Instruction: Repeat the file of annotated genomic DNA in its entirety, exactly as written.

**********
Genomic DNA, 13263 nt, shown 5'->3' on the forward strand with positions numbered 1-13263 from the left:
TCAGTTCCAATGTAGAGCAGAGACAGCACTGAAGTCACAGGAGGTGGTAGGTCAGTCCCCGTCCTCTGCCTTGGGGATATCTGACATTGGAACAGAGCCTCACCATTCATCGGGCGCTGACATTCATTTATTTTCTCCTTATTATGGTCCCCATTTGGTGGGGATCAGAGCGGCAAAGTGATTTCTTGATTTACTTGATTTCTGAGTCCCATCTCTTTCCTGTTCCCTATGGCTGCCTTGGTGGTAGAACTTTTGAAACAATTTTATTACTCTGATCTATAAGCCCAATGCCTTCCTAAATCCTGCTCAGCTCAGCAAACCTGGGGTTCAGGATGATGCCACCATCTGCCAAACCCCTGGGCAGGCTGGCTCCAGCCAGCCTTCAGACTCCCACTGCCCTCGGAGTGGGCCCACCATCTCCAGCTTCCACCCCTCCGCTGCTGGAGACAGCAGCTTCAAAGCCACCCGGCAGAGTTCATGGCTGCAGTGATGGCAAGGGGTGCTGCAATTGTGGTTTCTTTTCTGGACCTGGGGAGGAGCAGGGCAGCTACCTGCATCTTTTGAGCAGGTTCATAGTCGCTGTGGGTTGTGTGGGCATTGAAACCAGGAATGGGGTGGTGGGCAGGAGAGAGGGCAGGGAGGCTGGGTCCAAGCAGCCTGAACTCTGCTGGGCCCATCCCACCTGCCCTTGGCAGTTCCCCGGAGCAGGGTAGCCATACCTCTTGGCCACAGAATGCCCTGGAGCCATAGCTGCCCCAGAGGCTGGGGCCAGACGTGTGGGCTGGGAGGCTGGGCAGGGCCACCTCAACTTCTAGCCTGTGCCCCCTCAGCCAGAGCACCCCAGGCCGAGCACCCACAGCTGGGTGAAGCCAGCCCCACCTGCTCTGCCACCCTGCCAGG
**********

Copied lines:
Genomic DNA, 13263 nt, shown 5'->3' on the forward strand with positions numbered 1-13263 from the left:
TCAGTTCCAATGTAGAGCAGAGACAGCACTGAAGTCACAGGAGGTGGTAGGTCAGTCCCCGTCCTCTGCCTTGGGGATATCTGACATTGGAACAGAGCCTCACCATTCATCGGGCGCTGACATTCATTTATTTTCTCCTTATTATGGTCCCCATTTGGTGGGGATCAGAGCGGCAAAGTGATTTCTTGATTTACTTGATTTCTGAGTCCCATCTCTTTCCTGTTCCCTATGGCTGCCTTGGTGGTAGAACTTTTGAAACAATTTTATTACTCTGATCTATAAGCCCAATGCCTTCCTAAATCCTGCTCAGCTCAGCAAACCTGGGGTTCAGGATGATGCCACCATCTGCCAAACCCCTGGGCAGGCTGGCTCCAGCCAGCCTTCAGACTCCCACTGCCCTCGGAGTGGGCCCACCATCTCCAGCTTCCACCCCTCCGCTGCTGGAGACAGCAGCTTCAAAGCCACCCGGCAGAGTTCATGGCTGCAGTGATGGCAAGGGGTGCTGCAATTGTGGTTTCTTTTCTGGACCTGGGGAGGAGCAGGGCAGCTACCTGCATCTTTTGAGCAGGTTCATAGTCGCTGTGGGTTGTGTGGGCATTGAAACCAGGAATGGGGTGGTGGGCAGGAGAGAGGGCAGGGAGGCTGGGTCCAAGCAGCCTGAACTCTGCTGGGCCCATCCCACCTGCCCTTGGCAGTTCCCCGGAGCAGGGTAGCCATACCTCTTGGCCACAGAATGCCCTGGAGCCATAGCTGCCCCAGAGGCTGGGGCCAGACGTGTGGGCTGGGAGGCTGGGCAGGGCCACCTCAACTTCTAGCCTGTGCCCCCTCAGCCAGAGCACCCCAGGCCGAGCACCCACAGCTGGGTGAAGCCAGCCCCACCTGCTCTGCCACCCTGCCAGG